You may now have a cabinet with the Sikh and the disabled person and the indigenous person so you have more diversity in terms of managing the mechanisms of power, but I don’t think that Trudeau will challenge those mechanisms any more than Barack Obama has challenged those mechanisms.

LS: Speaking of the seizure of power, Trudeau has already made it very clear he is not going to challenge anything in the Trans-Pacific Partnership, the TPP.

CH: That’s a good point. The TPP, along with the World Trade Organization and North American Free Trade Agreement, is perhaps the most obscene corporate power grab in history. When you have an agreement like the TPP that supersedes the ability of government to control itself, then it really doesn’t matter what the Liberals say. They’ve sold the country out. That’s why it’s so important that we fight this. There’s a perfect example of how the Liberals under Trudeau embrace neoliberalism and support mechanisms such as the TPP that further weaken the capacity of citizens to control their own communities and their own country.

LS: You would rate the TPP as a defining issue for this new government then?

CH: The biggest and obviously most important issue we face is climate change, because even if we stop all carbon emissions today and eliminate the animal agriculture industry, which is as pernicious a force in terms of climate disruption as the fossil fuel industry though nobody ever talks about it, we will still be dealing with catastrophic effects. And of course we aren’t stopping either of them.

LS: You don’t have confidence in the world leaders gathered in Paris as we speak to address climate change at COP21?

CH: First of all, any agreement they reach in Paris is non-binding, which means it can’t be enforced. Secondly, to get back to the TPP, it supersedes individual governments’ environmental regulations. So it’s all a big con game. All of these issues are inter-related and the TPP is a big part of it because it further weakens the ability of states to adopt a sane policy on climate change.

We are seriously beginning to contemplate the extinction of the human species because we are not in any serious way confronting the destruction of the planet and heating up of the planet. This, to a degree which even very conservative organizations like the World Bank say, in their report about a year ago, will make big parts of the globe unlivable.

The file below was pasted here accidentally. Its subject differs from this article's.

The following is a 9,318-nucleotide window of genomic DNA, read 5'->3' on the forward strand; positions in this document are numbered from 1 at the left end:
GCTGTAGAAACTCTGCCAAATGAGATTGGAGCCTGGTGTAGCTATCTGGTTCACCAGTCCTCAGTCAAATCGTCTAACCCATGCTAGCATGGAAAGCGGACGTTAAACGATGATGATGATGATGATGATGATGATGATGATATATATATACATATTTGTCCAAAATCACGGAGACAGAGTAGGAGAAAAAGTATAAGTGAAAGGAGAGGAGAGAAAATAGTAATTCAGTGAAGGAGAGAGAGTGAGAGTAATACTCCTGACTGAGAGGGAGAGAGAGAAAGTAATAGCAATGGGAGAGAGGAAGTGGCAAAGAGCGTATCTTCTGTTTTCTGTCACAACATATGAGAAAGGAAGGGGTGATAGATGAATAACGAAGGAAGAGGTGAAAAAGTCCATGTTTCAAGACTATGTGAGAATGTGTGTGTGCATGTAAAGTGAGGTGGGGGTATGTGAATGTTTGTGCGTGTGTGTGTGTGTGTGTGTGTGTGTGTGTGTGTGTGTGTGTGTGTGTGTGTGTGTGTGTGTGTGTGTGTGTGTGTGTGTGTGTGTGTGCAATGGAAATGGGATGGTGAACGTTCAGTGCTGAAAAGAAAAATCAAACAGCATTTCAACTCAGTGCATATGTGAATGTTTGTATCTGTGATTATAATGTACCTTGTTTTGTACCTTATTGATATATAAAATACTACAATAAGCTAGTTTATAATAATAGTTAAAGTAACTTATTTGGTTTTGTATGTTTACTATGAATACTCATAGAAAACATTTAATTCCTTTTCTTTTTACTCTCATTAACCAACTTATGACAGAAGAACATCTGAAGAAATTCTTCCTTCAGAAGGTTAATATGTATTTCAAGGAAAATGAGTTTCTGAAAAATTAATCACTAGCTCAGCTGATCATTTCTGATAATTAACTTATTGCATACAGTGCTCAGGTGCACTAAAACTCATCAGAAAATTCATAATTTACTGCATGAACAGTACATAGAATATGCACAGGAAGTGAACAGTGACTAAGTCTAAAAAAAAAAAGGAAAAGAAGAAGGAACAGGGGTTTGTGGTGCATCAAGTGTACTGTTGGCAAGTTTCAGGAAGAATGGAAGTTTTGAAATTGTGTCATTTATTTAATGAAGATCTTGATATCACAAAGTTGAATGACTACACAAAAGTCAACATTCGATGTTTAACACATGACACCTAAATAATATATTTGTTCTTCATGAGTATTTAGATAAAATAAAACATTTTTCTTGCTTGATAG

LS: We’ve seen mass movements successfully rise up against these kinds of straitjacket trade deals in the recent past: against the Free Trade Area of the Americas almost 15 years ago, even the Multilateral Agreement on Investment before that. But I wonder if we are still able to reach the critical mass required to stop the kind of corporate takeover you describe.

CH: I’m not very confident. I think these are the only mechanisms we have left. The fact is we live in a situation of corporate-dominated governments that don’t really give a damn what we want. We see that in issue after issue. For instance, most Canadians, like most Americans, do not want the evisceration of privacy, wholesale government surveillance and the storage of all their personal data in government computer banks for perpetuity. I don’t know what the polls are on C-51, but I know that in the United States these provisions that have rolled back our constitutional rights to habeas corpus and due process have no popular support. However, they serve the interests of corporate power so they’re passed anyway.

The 2008 financial bailout in the United States was opposed by a proportion of 100 to one in constituency calls to Congressional members across the political spectrum but they passed it anyway. So, in issue after issue, the rights of the citizenry are revoked and the desires of the citizenry are ignored, which means you need movements like Idle No More, the Quebec student movement, the anti-capitalist and environmentalist movements that congregated in Toronto for the G-20.

But whether we can succeed or not, I don’t know. The security and surveillance apparatus that is now in the hands of our governments dwarfs any security and surveillance apparatus in human history – and I covered the Stasi state in East Germany, which at that time was probably the most efficient security and surveillance apparatus we had ever seen.

LS: Their tools are a lot more refined now, though.

CH: They’re more than refined! They’re utterly pervasive! We’re now speaking on handheld devices, which make sure that our locations are available to the government 24 hours a day. So it’s a quantum leap forward. Consider the black ops business for corporations. Before they hire anyone, they have a whole profile: medical records, traffic tickets, past employment, mental health issues – whatever it is, they’ve got it all.

LS: I was hoping for more optimism.

CH: I write in the book that the greatest existential struggle of our time is to clearly see what is happening around us, because it’s not very good out there. 

Chris Hedges will speak on The Algebra of Revolution, with an introduction by Gabriel Nadeau Dubois, at Concordia University’s Hall building (1455 de Maisonneuve W.) on Wednesday, Dec. 9, 6:30 p.m. , $30/$20 for students (proceeds go to The Canadian Dimension)